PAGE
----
Other community amenities include a rooftop terrace, a social lounge, a business center and garage, carport and surface parking options.

In-unit amenities for the one-, two- and three-bedroom units that average 1,031 sq. ft. include Eurostyle cabinets with matching tile backsplashes and stainless steel appliances in the kitchens, hardwood plank flooring, walk-in closets and white or grey quartz in the kitchens and bathrooms.

Uptown Moment, a 17-foot stainless steel sculpture, created by Dallas artist Brad Oldham that adorns the entrance to One Uptown, winner of the Pillars award for best high rise, reflects the 196-unit apartment community’s curvaceous façade that also features an LED slab-edge lighting system that can be programmed with holiday colors.
One Uptown

The 196-unit One Uptown, which took home the award for the best high rise, features the first glass bottom pool to grace an apartment community in Dallas, Texas.

The glass bottom pool, one of two pools at the mixed-use community that includes nearly 20,000 sq. ft. of restaurant space and a 480-car underground parking structure is integrated into a two-story Circo restaurant and sits directly over the building’s main entry porte-cochere and valet parking entrance. Open to both residents and retail patrons, the pool includes an outdoor club deck and a full-service bar dubbed Circo Beach.

A residents-only pool sits on the rooftop and boasts panoramic views of the Dallas city skyline, a 9,000 sq. ft. sky deck and lounge, private cabanas, a recreation room, a catering kitchen, a firepit and an outdoor bar.

A second restaurant in the first-floor dining area, Fogo De Chao, features the churrasco tradition of open fire grilling and includes Bar Fogo, which specializes in craft cocktails and Brazilian style small plates.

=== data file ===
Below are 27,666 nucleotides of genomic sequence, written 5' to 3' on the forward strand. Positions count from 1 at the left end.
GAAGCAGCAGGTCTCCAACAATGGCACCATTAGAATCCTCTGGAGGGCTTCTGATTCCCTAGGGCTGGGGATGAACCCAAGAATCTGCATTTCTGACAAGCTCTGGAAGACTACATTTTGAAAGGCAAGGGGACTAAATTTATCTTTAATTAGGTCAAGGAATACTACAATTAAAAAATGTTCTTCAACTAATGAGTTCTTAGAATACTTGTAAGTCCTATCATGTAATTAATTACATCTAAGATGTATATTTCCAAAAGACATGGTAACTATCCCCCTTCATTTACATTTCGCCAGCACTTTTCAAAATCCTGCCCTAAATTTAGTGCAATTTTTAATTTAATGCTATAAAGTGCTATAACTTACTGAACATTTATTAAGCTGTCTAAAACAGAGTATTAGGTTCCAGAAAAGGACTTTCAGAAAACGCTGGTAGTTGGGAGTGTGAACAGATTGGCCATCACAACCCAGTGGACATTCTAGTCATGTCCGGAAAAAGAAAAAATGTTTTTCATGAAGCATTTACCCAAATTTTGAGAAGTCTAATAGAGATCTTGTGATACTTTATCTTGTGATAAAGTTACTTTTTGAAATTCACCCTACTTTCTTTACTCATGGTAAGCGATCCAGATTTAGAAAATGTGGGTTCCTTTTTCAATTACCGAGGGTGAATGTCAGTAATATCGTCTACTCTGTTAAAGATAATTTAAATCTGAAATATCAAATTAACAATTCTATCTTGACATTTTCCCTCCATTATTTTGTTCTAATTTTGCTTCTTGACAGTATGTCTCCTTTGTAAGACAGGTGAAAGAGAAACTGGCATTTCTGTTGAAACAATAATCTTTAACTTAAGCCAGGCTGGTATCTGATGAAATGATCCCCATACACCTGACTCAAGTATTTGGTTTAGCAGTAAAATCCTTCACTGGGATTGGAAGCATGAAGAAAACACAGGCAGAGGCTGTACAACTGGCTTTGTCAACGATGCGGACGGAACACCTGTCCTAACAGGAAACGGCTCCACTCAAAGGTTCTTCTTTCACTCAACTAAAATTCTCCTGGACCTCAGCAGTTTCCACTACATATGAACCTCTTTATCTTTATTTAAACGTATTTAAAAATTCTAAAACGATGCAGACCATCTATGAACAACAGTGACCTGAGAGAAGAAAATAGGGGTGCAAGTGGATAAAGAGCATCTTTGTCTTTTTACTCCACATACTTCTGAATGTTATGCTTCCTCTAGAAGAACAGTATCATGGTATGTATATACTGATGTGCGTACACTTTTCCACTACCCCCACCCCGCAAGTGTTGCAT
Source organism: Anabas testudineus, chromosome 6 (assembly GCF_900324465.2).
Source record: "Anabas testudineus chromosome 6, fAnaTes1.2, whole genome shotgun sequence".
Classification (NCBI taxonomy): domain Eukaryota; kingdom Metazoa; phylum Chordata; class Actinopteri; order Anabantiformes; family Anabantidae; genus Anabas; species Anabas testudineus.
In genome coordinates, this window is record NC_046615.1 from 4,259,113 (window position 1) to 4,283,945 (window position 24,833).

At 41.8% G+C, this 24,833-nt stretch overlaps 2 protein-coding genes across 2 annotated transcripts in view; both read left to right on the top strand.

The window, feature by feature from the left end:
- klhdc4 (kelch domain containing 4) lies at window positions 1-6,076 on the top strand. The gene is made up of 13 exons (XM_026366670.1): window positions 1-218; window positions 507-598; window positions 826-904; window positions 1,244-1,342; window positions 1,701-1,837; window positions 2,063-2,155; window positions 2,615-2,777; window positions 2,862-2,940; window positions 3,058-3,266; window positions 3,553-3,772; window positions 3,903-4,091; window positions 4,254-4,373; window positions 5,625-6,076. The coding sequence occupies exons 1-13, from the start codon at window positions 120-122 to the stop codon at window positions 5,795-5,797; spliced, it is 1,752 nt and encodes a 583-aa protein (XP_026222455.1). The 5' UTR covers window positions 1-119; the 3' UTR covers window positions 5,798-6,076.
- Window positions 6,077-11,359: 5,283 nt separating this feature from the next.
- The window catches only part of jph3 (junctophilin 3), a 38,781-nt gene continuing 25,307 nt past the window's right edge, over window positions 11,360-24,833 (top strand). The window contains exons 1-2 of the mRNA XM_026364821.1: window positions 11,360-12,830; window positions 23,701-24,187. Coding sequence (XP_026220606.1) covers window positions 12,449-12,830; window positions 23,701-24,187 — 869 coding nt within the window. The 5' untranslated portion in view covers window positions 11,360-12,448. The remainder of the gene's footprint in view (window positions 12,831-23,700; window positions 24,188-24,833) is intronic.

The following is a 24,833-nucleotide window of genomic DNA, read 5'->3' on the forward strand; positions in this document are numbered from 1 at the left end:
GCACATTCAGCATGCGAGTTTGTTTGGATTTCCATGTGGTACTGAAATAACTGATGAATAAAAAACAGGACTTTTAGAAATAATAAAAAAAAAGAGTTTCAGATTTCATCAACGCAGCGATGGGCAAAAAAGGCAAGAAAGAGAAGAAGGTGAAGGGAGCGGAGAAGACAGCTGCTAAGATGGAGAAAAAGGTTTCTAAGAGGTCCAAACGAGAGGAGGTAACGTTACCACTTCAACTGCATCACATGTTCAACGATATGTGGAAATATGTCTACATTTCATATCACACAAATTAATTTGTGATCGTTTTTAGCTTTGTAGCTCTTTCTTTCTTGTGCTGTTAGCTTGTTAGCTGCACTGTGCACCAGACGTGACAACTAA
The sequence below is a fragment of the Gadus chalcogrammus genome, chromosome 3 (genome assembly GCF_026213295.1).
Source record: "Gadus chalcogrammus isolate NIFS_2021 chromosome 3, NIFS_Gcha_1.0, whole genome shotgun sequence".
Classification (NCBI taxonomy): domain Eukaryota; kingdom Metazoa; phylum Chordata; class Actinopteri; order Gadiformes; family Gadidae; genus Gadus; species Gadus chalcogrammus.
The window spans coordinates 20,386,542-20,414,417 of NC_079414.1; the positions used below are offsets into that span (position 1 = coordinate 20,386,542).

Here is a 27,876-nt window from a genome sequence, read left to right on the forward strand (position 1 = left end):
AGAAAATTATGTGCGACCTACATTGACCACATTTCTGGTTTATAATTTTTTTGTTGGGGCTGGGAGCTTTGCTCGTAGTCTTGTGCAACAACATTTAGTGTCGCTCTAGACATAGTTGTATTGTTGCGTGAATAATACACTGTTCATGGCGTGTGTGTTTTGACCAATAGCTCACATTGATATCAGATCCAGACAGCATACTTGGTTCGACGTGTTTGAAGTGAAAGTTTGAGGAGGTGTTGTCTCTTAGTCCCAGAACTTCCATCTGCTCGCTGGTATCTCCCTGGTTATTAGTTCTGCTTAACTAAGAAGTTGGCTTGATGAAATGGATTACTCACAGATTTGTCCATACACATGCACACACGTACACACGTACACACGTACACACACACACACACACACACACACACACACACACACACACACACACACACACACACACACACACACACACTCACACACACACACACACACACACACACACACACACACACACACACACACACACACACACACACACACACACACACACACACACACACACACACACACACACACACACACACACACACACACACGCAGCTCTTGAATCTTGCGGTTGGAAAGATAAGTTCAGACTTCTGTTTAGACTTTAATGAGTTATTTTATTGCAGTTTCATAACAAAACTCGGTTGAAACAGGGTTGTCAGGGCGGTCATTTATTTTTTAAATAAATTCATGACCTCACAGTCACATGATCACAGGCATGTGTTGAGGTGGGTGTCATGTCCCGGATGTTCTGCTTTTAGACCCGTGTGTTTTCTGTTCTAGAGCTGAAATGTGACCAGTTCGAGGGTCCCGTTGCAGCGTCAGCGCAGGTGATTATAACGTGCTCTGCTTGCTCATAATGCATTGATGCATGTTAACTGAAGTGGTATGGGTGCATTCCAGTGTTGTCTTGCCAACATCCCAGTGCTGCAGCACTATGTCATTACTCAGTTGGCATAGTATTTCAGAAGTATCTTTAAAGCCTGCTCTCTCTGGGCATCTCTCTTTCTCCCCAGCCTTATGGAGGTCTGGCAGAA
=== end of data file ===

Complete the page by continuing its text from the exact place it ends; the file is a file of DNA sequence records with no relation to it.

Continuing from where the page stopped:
The 20-story curvaceous glass and concrete tower that was designed by Dallas architect Phil Shepard and architect of record Dallas-based Humphreys & Partners and developed by Barrington, Ill.-based Stoneleigh Companies LLC, was built above a six-level, subterranean parking garage on less than an acre of land that was once home to the old church that housed the original Hard Rock Café.

In-unit amenities at the apartment community that offers studio, one- and two-bedroom units and 28 penthouses include floor-to-ceiling glass, a variable refrigerant flow HVAC system, LED lighting, hardwood floors, extra storage, washers and dryers and walk-in closets.

G12, the 347-unit multifamily edifice that won the Pillars award for the best mid-rise apartment community is helping to alleviate the housing shortage in the South Park district of Los Angeles that has become a magnet for millennial professionals. The apartment community’s design was inspired by the neighborhood’s shift from commercial to mixed use.
G12

The 347-unit G12, which won the title of Best Mid-Rise Apartment Community, also was built over subterranean parking, providing residents with two levels of below-grade parking.

The mixed-use community designed by Irvine, Calif.-based TCA Architects, and developed by Scottsdale, Ariz.-based The Wolff Company reflects the ongoing transformation of the Los Angeles, Calif., neighborhood where it opened in August 2017.